Besides enabling two UWB devices to determine the distance between them, this technology can be used to accurately determine a device’s location by comparing the signals from several different UWB access points. The precision with which one can locate anything is inversely proportional to the bandwidth of the signal being employed. UWB signals use at least 500 MHz of bandwidth, which is many times wider than other location-sensing technologies. This bandwidth is what enables UWB to achieve centimeter precision—a critical factor for many applications.

Such a level of accuracy makes UWB an extremely good fit for the COVID-19 contact tracing and social distancing apps being developed in many countries to help prevent the spread of the virus. These apps are usually voluntary and anonymous, and one can choose to opt in or out of sharing data.

In addition to accuracy, data encryption and overall security are crucial to any information-sharing app. UWB’s highly precise location measurements ensure users of the accuracy from where a signal comes, within centimeters. This capability also makes UWB ideal for financial applications such as wireless payment transfers, which are often limited in amount due to concerns about the transaction’s security.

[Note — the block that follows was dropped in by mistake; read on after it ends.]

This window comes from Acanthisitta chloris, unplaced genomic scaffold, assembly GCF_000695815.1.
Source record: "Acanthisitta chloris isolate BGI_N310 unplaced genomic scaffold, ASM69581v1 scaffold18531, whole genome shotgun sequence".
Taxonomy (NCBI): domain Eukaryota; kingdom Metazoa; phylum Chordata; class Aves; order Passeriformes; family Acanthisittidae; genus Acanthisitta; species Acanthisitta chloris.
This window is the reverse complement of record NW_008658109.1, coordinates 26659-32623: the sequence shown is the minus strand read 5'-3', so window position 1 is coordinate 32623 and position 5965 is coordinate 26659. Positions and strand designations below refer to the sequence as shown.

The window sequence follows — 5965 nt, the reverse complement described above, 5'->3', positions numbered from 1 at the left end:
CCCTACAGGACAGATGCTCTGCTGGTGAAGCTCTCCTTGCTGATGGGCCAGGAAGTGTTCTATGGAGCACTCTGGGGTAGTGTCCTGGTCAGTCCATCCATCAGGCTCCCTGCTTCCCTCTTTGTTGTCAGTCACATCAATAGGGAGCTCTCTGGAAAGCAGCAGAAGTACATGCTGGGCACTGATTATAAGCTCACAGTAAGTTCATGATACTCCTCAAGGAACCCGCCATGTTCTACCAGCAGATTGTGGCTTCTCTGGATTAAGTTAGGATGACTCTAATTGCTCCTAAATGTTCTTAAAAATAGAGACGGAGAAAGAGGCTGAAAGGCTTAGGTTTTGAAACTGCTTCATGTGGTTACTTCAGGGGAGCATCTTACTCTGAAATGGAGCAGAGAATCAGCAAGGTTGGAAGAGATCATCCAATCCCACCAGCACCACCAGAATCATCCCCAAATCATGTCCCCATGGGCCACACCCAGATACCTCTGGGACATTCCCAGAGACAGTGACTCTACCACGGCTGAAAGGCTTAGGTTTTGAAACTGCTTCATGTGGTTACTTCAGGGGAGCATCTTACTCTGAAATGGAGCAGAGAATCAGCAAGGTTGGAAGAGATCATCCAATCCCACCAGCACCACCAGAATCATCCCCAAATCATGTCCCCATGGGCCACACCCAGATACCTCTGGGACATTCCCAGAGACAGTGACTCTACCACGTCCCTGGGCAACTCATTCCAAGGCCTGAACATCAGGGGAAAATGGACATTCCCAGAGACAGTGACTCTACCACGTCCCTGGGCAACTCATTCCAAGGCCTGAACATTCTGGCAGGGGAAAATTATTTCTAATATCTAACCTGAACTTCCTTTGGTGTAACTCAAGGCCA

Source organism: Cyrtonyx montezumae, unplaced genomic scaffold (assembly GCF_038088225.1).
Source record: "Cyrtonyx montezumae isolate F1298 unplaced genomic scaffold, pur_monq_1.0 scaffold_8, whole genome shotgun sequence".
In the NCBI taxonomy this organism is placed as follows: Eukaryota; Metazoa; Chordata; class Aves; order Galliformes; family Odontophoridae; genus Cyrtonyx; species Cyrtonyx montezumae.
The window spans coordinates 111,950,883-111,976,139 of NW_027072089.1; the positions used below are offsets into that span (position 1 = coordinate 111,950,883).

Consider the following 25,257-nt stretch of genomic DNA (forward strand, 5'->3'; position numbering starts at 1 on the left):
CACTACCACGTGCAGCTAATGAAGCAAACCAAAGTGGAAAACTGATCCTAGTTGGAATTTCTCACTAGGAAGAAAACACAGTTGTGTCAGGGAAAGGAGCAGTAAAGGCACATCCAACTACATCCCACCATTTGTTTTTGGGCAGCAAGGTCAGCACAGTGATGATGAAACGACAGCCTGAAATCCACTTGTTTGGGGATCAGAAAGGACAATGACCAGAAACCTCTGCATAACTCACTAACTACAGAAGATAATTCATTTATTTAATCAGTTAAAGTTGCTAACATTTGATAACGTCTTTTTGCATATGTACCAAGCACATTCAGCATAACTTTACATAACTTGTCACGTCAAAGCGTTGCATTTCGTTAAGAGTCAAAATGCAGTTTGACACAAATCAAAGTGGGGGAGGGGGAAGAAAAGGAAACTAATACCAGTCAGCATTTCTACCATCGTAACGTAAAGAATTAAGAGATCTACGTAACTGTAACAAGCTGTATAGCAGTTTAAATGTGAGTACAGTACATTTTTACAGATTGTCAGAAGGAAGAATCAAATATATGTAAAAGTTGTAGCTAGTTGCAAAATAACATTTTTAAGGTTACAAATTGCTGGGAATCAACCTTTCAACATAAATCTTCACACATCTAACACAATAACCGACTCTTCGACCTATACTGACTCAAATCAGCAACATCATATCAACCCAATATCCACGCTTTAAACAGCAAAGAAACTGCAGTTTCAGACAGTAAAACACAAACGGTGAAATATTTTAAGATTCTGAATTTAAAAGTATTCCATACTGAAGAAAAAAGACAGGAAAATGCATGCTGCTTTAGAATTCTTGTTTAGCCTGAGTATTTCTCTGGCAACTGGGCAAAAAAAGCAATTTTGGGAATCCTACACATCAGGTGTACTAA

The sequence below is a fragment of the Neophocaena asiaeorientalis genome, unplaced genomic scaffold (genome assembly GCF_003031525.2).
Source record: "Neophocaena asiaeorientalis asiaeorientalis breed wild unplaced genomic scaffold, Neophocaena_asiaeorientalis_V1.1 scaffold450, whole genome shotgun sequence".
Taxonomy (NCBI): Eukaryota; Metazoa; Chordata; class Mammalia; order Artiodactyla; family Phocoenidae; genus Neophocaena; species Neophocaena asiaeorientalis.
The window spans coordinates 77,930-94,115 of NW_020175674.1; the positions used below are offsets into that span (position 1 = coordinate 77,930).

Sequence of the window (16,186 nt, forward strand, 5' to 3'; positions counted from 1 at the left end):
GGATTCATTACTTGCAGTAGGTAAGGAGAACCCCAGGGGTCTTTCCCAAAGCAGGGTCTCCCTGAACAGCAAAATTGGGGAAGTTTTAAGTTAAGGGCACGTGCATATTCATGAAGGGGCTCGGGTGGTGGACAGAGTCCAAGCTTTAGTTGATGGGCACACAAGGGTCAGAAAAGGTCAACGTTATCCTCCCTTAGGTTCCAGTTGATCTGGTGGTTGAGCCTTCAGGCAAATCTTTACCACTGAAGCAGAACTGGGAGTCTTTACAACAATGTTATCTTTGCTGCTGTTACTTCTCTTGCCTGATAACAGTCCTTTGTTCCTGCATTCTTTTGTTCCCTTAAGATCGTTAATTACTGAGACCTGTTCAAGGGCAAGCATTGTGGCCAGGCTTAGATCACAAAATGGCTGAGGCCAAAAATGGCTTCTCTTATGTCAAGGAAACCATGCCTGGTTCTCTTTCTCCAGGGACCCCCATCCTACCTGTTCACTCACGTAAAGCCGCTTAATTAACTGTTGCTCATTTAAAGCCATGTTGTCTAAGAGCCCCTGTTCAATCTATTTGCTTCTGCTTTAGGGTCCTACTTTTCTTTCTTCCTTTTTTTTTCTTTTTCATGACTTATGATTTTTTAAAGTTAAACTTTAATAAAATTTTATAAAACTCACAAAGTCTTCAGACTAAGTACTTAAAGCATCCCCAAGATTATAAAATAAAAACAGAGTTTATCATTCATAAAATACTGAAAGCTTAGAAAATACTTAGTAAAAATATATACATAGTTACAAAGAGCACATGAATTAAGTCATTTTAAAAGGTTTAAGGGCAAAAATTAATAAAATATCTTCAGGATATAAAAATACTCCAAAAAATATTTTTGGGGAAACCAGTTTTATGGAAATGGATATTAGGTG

This enhanced functionality would support a cashless society—or at least a “less-cash” society. Paper currency is notorious as a germ spreader because of its fibrous material and the number of hands through which it passes. Coins are only slightly better. Using less cash is one way of limiting the spread of deadly pathogens through direct contact.

A New Normal

With mid- to late-2021 looking increasingly likely as the timeframe that a COVID-19 vaccine will be widely available, the world is adapting to a new normal while we all do our best to stay healthy and safe.

Stanford University economist Nicholas Bloom, who in 2014 published a well-known study on the productivity benefits of working from home, has been conducting nationwide surveys during the COVID-19 pandemic. He has published suggestions for making remote work a permanent part of the labor landscape.